*Hindustan Aeronautics will offload large chunks of the Tejas programme to 12 large private sector players. The move will increase production and delivery rates to the IAF.
Government to government
To be sure, while tweaking its defence procurement policy there’s no need for India to re-invent the wheel. “In today’s world, even the United States and Russia don’t create airplanes and helicopters from scratch, but actively use components from other countries,” Oleg Panteleev, head of Russia’s Analytical Services Agency, says in an interview with Russia & India Report.
“India’s challenge is not to do everything on its own, but to reach competency as an integrator. To become the party that develops the overall product, but takes certain components and elements ready-made, getting the best deal, while saving time and money. Each unit signifies unique technological and costly solutions and knowhow, and neither India, nor more prosperous countries, can afford to deal with every single thing.”
Last week, India’s Defence Acquisition Council (DAC) announced that it was looking at the S-400 air defence system made in Russia. Since the missile system has no analogues and India is wiser after the drawn out Rafale drama – it was a commendable decision not to go for a global tender. The DAC has done the same with the Apache and Chinook helicopters and American howitzers.
Strategic deals such as the lease of the Akula-II submarine from Russia is yet another example of procurement in the fast lane. The point is to avoid the rigidity of the A.K. Antony years when the Defence Ministry avoided taking decisions for some inexplicable reason.
Quantity has a quality all its own. This is best illustrated by China’s laborious efforts at building a vast defence industrial ecosystem that is now capable of delivering bleeding edge systems including stealth aircraft.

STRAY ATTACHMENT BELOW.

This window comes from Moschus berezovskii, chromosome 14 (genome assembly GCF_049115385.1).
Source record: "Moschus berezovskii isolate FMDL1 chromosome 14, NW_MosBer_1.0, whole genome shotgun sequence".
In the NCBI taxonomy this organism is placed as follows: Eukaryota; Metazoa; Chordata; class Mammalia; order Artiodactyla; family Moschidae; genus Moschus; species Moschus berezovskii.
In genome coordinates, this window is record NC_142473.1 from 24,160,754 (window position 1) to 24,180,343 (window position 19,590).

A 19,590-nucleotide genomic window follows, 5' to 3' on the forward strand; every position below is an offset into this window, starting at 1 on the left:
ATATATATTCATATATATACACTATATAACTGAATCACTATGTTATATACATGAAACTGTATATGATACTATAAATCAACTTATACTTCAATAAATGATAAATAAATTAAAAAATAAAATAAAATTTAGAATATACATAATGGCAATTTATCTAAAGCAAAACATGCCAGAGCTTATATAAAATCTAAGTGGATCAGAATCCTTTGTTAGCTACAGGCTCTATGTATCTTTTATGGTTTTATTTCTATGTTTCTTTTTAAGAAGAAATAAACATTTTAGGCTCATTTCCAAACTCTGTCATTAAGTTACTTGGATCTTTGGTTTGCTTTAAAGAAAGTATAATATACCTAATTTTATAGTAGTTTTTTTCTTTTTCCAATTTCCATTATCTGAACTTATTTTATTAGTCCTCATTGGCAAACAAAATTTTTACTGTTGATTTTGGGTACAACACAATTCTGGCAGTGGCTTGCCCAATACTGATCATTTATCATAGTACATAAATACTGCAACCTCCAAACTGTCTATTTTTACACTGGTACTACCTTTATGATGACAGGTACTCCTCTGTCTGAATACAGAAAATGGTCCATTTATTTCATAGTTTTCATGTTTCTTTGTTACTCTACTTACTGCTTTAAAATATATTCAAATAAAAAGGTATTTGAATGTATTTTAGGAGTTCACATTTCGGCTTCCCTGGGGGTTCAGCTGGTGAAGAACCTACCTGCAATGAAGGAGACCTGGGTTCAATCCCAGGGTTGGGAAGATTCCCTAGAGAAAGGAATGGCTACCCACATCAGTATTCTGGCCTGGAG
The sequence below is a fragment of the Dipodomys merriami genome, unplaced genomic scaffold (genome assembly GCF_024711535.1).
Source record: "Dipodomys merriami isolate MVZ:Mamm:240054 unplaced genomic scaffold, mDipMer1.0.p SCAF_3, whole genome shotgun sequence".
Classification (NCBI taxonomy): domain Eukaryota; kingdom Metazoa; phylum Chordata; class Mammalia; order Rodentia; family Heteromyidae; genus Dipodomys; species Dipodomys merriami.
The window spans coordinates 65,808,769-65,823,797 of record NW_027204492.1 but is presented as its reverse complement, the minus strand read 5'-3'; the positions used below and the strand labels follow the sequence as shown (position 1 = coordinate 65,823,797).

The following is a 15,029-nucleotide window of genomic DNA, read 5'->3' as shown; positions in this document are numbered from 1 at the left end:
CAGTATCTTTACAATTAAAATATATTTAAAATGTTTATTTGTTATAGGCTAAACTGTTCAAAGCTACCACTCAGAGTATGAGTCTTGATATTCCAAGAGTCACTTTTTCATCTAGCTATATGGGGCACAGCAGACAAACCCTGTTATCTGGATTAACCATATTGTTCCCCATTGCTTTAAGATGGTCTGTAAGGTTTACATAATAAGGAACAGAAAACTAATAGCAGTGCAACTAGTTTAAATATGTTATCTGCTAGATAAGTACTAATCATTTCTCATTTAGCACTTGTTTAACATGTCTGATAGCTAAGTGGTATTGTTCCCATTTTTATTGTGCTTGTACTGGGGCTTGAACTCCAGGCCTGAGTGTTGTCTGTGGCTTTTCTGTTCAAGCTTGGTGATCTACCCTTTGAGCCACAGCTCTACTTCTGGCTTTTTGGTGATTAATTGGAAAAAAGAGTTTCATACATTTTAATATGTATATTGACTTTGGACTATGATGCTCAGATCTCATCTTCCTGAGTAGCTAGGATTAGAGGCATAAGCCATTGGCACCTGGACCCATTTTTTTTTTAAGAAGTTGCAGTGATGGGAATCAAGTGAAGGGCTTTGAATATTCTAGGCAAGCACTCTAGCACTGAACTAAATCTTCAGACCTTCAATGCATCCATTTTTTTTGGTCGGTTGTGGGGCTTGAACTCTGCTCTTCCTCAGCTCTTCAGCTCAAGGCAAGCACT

In the 1960s after its break with Russia, the Chinese had to go it alone. Today China is almost self-sufficient, with advanced aircraft engines being one of the few categories they haven’t yet mastered. Where the Chinese lack quality, they make up for that with raw numbers.
India’s procurement nightmare will end when it will be able to emulate the Chinese model. Having a solid defence industry means you won’t worry about war attrition.
You lose a Tejas, no worries, order a new one that same afternoon. India can send in swarms of these $30 million jets –with top cover provided by the Su-30MKI – deep into Pakistan and overwhelm enemy air defences.
On the other hand, you have Pakistan which threw in the towel during the 1965 War when its hardware – or morale – ran low because it couldn’t easily replace its war losses.
There is another lesson from that war – brand new isn’t necessarily better. Poorly trained Pakistan tank crews couldn’t use their latest Pattons to full effect whereas India’s tankmen who were familiar with their outdated Centurions were able to take that all important shot. The upshot: in key battles, the Indian Army beat the living daylights out of the better equipped Pakistan Army.
Although the defence sector looks promising, these are early days yet. According to the procurement website Defense Industry Daily:
“Ultimately, the real question in India is the extent of true domestic competition for defense funding. Will the new government open the market sufficiently to allow the private sector to compete and win, resulting in greater non-public sector investment in R&D and production capabilities? The circumstances seem favourable: this government is more committed to competition, has a more instinctive understanding of for-profit industry, and harbours greater awareness of the severe capacity constraints of the traditional public sector undertakings.”
It is through this prism that industry should consider its opportunities. “The desire for more indigenous development and production will continue in an avowedly nationalist government,” DID concludes. “Nevertheless, global defence firms may be able to develop deeper and more fruitful partnerships with emerging private sector defence firms in India, perhaps even leading to greater exports of Indian content – much praised, but rarely experienced to date.”